Long-term smart solutions needed
Updated: 2013-05-24 08:49
By Dennis Pamlin (China Daily)
Sino-European collaboration can help foster, strengthen global sustainability
Premier Li Keqiang's visit to Europe provides an excellent opportunity to begin a process that can make the Sino-European collaboration an axis for global sustainability.
Li's visit will be influenced by two current events, the extreme pollution in many Chinese cities and the economic recession in Europe. These two challenges combine two interesting aspects. First, they engage the general public, as they see and suffer from the direct consequences. Second, both problems are linked to an unsustainable economic development that requires transformative solutions.
So far the underlying challenges have not been discussed very much in mainstream media. The undisputed, but dramatic fact is that human civilization itself is at risk due to the economic development currently pursued. Scientists agree that climate change, pandemics, collapsing eco systems, bio-weapons and so on, already pose a threat on a planetary scale that is so serious that it is difficult to comprehend. If left unchecked, these challenges, or a combination of them, are examples of risks that can become so serious that they destroy our civilization.
We can see this challenge as an indicator of human ingenuity. The capacity that can bring about such powerful, but destructive, development can also be turned into something equally powerful, but sustainable.
In order to unleash the positive opportunities, a new Sino-European collaboration should deliver on short-term challenges, but also on the long-term vision.
In the short term, the EU should make sure that barriers, and threats, against smart solutions from China are removed permanently. The EU has a track record of talking a lot about sustainability leadership, but when China picks up speed and helps the world the EU tends to block it.
China, on the other hand, should review the focus on improved market access in resource-heavy and polluting industries and not fight attempts in the EU to reduce emissions, for example, from flying something that helps increase the use of virtual meetings.
Such a strategy will lock China into a resource inefficient economy that sees measures to reduce emissions as a threat instead of a driver for innovation. China must be more transparent and clearly communicate its intention to accelerate a low-carbon development beyond incremental improvements and also show this when visiting Europe, as few in Europe are aware of the many existing initiatives in China.
To establish a more long-term agenda, China and Europe could develop a joint smart solutions development plan. This plan should be based on collaboration and accelerated uptake of smart solutions with the help of public procurement as well as a reduction of trade/investment barriers. A joint Web portal could be established where the progress in smart solutions development and implementation is reported.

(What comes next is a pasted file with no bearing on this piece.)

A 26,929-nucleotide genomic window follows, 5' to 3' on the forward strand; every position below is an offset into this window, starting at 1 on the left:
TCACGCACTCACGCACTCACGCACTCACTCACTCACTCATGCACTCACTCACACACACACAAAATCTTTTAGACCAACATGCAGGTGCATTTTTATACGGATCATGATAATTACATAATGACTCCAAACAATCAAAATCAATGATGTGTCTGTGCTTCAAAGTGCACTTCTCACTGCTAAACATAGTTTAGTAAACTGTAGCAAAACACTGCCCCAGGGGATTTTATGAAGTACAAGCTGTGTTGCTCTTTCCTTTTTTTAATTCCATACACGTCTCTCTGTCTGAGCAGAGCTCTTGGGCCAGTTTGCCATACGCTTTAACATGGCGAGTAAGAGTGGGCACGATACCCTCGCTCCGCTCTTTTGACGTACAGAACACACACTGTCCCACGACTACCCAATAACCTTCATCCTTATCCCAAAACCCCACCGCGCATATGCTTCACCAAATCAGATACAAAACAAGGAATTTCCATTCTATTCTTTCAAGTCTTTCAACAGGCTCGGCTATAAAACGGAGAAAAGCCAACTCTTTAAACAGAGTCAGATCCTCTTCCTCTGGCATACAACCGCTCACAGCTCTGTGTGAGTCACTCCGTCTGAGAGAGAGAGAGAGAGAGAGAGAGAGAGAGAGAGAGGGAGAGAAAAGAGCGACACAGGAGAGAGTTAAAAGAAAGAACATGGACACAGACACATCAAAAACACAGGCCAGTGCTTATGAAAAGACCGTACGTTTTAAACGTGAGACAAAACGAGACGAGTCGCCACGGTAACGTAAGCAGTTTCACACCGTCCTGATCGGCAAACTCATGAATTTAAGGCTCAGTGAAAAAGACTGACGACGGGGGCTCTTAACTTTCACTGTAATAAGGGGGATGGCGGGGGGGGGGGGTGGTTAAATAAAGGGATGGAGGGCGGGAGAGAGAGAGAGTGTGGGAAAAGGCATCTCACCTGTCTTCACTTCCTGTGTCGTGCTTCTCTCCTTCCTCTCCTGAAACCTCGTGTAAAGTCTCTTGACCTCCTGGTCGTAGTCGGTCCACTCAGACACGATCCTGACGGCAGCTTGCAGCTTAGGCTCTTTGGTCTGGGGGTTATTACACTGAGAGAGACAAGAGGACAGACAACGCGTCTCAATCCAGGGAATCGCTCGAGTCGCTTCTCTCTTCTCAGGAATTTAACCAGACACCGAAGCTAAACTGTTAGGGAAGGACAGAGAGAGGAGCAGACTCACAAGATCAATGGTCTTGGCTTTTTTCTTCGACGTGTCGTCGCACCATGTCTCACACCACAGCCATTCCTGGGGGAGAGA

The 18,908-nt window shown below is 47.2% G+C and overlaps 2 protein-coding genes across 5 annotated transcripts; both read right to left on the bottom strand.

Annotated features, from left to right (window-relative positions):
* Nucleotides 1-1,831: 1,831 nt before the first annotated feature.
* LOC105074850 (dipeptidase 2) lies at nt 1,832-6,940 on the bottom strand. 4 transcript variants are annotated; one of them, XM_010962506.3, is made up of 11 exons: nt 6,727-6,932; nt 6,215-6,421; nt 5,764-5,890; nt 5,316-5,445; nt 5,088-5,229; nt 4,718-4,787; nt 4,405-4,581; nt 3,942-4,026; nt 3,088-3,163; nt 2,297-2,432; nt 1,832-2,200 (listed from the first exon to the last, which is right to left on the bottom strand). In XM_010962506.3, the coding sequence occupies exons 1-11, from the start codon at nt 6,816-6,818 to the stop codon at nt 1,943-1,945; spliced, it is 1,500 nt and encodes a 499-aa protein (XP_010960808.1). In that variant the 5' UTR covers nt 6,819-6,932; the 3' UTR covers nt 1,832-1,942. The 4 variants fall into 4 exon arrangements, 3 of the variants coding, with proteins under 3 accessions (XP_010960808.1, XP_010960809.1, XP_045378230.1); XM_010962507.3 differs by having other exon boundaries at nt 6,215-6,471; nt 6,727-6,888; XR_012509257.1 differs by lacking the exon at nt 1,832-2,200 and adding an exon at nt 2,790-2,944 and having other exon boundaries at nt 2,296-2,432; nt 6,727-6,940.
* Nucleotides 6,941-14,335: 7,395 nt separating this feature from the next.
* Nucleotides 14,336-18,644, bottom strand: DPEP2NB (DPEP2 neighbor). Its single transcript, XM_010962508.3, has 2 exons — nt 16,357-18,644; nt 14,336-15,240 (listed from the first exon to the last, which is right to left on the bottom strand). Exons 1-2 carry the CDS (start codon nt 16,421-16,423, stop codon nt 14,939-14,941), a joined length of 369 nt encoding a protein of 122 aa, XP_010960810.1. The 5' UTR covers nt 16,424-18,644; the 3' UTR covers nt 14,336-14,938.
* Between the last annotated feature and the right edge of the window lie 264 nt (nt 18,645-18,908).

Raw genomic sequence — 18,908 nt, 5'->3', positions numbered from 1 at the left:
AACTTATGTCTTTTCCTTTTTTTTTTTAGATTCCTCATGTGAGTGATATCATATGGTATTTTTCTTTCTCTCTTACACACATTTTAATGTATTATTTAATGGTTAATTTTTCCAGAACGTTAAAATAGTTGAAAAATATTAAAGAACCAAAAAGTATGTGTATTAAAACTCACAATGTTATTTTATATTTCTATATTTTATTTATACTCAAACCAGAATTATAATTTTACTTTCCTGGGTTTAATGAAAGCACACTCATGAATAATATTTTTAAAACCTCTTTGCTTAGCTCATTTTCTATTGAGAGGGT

As part of the smart solutions development plan three areas in particular could be explored:
Global governance: The current global governance system was created in another time to meet other challenges. It is time to start exploring how a fundamentally revised global governance system could address current and emerging threats, as well as support new opportunities.
Long-term smart solutions: The EU and China should explore ways to encourage clusters that provide the transformative solutions needed in ways that allow 10 billion people, the approximate population by 2050, to live a good life.
Values in the 21st century: Current values in society are dominated by a simple hunger for more material things. In a world where more people suffer from obesity than malnutrition and when media is filled with trivial entertainment, it is time to discuss what values are really important.
In Europe, Chinese concepts should be part of the curriculum in schools as these help students to reflect and look beyond simple urges. In China, media should pay more attention to smart sustainable lifestyles in Europe.
To establish the Sino-European collaboration as an axis for global sustainability will not happen overnight, but if both sides begin to open up for such an approach, Li's first trip to Europe as a premier could become a historic one that heralds the start of a new chapter in Sino-European collaboration.
The author is founder of Sweden-based consultancy 21st New Frontiers. The views do not necessarily reflect those of China Daily.
(China Daily 05/24/2013 page7)